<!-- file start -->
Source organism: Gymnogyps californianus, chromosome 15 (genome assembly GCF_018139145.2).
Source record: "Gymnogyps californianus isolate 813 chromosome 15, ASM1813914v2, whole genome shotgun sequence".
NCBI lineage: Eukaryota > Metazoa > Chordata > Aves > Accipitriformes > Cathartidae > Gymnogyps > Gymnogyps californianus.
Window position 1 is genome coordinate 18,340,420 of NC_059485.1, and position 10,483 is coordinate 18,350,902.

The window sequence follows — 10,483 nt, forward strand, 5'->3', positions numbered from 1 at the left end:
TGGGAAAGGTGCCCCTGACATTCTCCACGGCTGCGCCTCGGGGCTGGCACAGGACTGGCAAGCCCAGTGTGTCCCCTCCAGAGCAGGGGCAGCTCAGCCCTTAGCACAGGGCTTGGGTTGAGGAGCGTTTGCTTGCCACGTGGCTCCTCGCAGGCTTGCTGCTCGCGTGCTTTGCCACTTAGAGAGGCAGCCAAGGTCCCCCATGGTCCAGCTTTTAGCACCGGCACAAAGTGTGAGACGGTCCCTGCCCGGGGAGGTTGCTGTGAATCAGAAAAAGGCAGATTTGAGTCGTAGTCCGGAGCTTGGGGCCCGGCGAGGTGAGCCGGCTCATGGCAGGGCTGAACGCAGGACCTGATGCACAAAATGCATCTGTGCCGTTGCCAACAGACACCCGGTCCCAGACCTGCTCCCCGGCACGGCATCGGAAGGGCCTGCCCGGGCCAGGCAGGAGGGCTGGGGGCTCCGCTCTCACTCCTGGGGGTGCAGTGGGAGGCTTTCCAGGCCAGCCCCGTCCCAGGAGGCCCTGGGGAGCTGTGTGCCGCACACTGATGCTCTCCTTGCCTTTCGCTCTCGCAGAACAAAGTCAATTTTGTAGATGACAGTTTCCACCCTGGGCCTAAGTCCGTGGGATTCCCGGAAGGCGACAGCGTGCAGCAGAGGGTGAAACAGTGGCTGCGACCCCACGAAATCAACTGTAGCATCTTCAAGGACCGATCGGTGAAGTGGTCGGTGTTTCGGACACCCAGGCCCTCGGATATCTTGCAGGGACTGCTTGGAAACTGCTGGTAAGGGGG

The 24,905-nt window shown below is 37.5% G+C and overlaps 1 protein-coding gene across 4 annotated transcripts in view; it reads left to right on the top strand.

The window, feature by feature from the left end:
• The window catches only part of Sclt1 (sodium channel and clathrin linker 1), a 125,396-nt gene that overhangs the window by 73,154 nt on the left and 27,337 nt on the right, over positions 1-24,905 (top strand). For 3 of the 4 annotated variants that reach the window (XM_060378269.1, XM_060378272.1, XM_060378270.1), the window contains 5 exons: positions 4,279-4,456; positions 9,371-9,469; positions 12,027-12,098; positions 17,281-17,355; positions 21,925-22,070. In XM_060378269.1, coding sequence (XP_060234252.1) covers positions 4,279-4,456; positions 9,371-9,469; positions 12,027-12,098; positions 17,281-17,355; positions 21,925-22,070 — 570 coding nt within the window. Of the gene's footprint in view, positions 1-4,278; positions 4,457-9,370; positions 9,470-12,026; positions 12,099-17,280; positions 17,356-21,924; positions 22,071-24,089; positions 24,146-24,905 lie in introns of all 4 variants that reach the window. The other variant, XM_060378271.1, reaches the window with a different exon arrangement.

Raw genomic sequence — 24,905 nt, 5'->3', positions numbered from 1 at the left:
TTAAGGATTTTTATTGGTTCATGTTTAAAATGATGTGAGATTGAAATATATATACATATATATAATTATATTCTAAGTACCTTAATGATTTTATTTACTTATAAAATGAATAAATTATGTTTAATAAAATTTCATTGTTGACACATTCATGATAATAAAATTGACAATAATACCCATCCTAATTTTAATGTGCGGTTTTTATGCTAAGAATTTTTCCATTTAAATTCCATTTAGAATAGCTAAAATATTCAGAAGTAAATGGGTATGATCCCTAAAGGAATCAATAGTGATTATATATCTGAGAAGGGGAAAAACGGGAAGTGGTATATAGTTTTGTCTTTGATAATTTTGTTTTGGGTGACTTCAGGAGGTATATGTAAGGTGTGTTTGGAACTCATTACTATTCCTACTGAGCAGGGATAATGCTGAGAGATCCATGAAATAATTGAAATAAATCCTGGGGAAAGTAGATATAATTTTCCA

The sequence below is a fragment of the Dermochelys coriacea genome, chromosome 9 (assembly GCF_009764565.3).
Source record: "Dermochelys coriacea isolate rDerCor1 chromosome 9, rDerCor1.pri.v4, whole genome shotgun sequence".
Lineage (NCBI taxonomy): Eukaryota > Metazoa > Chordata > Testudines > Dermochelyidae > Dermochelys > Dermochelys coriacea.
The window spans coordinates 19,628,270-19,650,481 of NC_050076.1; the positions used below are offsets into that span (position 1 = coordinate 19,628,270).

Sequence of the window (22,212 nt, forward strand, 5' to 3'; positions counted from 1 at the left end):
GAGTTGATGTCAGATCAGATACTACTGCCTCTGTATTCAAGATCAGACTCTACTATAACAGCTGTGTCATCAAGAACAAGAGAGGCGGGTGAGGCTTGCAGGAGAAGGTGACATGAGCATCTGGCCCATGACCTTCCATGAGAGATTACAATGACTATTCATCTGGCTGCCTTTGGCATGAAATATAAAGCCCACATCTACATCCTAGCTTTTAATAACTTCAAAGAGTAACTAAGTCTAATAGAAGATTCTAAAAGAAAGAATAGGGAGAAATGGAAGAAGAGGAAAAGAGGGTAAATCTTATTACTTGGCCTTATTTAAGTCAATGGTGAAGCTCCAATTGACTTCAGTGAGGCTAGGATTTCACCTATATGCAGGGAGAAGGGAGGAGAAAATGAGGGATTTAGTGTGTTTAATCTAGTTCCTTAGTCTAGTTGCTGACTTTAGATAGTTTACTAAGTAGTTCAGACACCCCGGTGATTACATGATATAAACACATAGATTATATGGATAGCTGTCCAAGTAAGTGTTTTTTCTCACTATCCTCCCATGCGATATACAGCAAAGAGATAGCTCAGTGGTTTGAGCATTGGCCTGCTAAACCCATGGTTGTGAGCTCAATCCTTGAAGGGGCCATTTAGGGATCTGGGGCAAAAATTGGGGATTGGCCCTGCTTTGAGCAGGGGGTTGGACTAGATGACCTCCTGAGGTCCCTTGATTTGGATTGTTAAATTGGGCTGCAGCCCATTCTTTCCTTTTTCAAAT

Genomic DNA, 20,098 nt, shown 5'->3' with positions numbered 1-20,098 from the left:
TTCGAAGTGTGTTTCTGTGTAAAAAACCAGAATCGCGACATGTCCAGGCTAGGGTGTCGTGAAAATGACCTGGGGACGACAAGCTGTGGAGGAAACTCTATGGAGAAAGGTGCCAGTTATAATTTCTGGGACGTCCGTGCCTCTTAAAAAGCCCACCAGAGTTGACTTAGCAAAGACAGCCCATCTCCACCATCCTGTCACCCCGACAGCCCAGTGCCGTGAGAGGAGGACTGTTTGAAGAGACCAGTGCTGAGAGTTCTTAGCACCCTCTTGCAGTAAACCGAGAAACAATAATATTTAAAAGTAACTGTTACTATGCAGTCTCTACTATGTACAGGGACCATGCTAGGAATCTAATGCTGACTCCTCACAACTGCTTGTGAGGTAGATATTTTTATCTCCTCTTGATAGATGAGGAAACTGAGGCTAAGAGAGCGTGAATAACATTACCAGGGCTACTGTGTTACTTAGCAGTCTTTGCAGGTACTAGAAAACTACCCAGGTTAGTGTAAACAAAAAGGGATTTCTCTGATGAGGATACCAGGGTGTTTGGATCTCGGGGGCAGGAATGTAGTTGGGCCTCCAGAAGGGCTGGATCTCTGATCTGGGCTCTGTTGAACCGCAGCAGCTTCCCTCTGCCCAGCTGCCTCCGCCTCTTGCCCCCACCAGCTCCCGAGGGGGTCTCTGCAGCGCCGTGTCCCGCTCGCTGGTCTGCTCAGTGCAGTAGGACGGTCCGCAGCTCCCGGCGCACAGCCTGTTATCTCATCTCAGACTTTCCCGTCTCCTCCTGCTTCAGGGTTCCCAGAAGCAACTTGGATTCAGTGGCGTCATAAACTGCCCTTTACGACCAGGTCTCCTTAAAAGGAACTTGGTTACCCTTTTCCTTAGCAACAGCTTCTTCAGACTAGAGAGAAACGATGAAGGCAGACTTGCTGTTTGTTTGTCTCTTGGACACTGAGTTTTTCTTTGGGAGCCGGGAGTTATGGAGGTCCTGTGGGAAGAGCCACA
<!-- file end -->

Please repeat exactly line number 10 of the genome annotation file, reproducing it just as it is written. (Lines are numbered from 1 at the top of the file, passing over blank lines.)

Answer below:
Raw genomic sequence — 24,905 nt, 5'->3', positions numbered from 1 at the left: